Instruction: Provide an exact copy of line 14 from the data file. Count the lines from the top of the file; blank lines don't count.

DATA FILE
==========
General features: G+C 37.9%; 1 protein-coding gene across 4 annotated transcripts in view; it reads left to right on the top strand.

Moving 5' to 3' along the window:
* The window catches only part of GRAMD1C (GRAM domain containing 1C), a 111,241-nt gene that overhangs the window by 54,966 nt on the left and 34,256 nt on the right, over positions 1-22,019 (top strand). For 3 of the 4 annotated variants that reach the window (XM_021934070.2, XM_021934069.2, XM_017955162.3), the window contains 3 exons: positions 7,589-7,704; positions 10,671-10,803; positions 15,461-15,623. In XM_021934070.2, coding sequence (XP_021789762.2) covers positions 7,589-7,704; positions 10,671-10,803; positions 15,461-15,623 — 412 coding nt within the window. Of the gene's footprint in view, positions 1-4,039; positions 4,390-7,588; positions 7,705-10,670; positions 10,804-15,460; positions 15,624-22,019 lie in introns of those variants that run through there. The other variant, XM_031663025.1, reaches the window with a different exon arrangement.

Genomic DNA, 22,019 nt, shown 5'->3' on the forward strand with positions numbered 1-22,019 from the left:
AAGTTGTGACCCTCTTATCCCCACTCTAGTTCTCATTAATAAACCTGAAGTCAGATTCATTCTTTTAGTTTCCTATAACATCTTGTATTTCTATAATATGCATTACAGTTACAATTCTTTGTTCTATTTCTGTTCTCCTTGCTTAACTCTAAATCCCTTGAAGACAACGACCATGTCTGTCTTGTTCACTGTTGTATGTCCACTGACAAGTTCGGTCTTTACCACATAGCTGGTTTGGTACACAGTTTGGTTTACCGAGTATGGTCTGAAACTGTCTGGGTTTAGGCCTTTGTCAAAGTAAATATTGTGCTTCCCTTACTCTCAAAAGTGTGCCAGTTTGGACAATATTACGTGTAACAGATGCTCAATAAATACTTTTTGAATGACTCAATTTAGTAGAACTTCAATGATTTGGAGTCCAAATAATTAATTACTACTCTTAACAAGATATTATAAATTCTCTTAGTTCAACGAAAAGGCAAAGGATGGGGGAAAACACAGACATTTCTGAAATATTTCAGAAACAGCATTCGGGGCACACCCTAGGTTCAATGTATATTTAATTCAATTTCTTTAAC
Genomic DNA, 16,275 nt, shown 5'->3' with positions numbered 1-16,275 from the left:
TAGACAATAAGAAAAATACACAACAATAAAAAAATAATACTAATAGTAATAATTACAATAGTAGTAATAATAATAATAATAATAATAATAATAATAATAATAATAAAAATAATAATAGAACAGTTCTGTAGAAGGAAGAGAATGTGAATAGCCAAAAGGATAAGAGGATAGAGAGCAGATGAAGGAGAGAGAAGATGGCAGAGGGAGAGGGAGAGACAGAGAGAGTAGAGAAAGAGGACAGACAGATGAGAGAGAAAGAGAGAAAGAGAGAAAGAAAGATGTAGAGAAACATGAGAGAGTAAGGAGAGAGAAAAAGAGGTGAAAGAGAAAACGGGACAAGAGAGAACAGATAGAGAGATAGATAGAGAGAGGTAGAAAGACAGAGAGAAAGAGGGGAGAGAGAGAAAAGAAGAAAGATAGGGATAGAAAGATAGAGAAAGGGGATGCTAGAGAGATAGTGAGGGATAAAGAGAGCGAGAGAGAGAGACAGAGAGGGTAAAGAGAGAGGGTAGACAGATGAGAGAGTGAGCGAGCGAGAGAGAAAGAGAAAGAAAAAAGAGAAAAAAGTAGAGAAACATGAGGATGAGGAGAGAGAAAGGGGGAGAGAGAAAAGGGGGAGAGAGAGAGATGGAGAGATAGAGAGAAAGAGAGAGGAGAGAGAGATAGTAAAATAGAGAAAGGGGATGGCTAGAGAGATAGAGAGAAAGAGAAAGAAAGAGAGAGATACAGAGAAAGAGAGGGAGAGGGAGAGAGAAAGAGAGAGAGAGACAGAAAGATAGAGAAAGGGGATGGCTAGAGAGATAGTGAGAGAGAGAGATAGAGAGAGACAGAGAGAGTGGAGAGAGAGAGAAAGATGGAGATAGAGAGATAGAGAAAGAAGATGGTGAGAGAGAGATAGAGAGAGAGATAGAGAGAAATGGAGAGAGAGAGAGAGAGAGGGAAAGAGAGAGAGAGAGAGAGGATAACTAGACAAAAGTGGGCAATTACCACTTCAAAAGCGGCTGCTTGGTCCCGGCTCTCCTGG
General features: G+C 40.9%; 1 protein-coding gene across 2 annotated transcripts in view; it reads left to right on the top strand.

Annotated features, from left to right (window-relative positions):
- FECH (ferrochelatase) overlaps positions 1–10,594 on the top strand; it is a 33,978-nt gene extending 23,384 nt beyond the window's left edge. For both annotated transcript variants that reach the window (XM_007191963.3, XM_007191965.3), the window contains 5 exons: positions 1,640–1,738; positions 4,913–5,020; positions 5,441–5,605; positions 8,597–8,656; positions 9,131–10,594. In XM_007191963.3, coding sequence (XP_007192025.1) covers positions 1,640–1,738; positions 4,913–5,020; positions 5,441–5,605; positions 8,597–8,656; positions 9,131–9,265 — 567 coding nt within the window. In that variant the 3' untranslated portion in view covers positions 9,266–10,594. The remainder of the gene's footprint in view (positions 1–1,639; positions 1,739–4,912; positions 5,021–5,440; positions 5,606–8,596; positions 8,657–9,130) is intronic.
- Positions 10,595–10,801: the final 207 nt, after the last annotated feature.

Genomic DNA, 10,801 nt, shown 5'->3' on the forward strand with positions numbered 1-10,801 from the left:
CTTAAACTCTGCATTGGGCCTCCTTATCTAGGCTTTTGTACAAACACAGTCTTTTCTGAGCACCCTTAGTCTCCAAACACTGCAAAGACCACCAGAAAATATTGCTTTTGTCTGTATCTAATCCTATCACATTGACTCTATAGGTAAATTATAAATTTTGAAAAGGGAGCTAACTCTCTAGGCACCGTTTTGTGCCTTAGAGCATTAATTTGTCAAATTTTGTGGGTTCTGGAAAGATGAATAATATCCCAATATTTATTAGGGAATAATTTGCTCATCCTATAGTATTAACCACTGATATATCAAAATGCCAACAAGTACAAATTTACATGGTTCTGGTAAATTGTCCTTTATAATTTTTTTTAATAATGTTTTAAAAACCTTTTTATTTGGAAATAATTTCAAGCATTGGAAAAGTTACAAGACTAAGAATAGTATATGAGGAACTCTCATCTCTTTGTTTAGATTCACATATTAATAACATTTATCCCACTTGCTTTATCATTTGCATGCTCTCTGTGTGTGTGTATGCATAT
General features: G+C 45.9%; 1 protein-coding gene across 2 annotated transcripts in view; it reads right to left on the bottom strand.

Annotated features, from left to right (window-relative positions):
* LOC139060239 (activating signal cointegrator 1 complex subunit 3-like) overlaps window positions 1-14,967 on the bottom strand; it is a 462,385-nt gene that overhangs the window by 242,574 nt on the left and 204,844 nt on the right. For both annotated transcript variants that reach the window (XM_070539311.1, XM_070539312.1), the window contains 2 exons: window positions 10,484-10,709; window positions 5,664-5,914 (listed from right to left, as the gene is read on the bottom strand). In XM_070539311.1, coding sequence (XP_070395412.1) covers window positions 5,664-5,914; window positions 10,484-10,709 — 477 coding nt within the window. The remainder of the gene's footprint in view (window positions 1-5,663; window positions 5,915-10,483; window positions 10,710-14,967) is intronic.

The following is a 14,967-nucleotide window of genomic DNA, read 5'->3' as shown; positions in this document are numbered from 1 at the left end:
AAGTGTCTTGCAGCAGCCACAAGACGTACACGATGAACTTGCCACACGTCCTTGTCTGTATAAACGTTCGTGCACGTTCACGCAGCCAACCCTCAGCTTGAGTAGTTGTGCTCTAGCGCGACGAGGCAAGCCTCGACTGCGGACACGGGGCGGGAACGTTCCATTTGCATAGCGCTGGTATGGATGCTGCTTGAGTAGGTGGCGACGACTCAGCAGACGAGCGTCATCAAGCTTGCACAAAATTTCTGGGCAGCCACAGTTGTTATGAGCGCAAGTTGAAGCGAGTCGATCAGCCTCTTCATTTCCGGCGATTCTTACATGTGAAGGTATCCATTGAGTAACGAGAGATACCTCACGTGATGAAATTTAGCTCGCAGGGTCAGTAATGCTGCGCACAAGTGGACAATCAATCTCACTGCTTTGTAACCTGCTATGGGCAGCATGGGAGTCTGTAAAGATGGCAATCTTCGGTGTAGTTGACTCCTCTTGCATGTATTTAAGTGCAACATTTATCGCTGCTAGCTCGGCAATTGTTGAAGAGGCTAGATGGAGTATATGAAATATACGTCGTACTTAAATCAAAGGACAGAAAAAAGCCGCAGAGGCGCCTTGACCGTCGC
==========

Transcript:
General features: G+C 45.9%; 1 protein-coding gene across 2 annotated transcripts in view; it reads right to left on the bottom strand.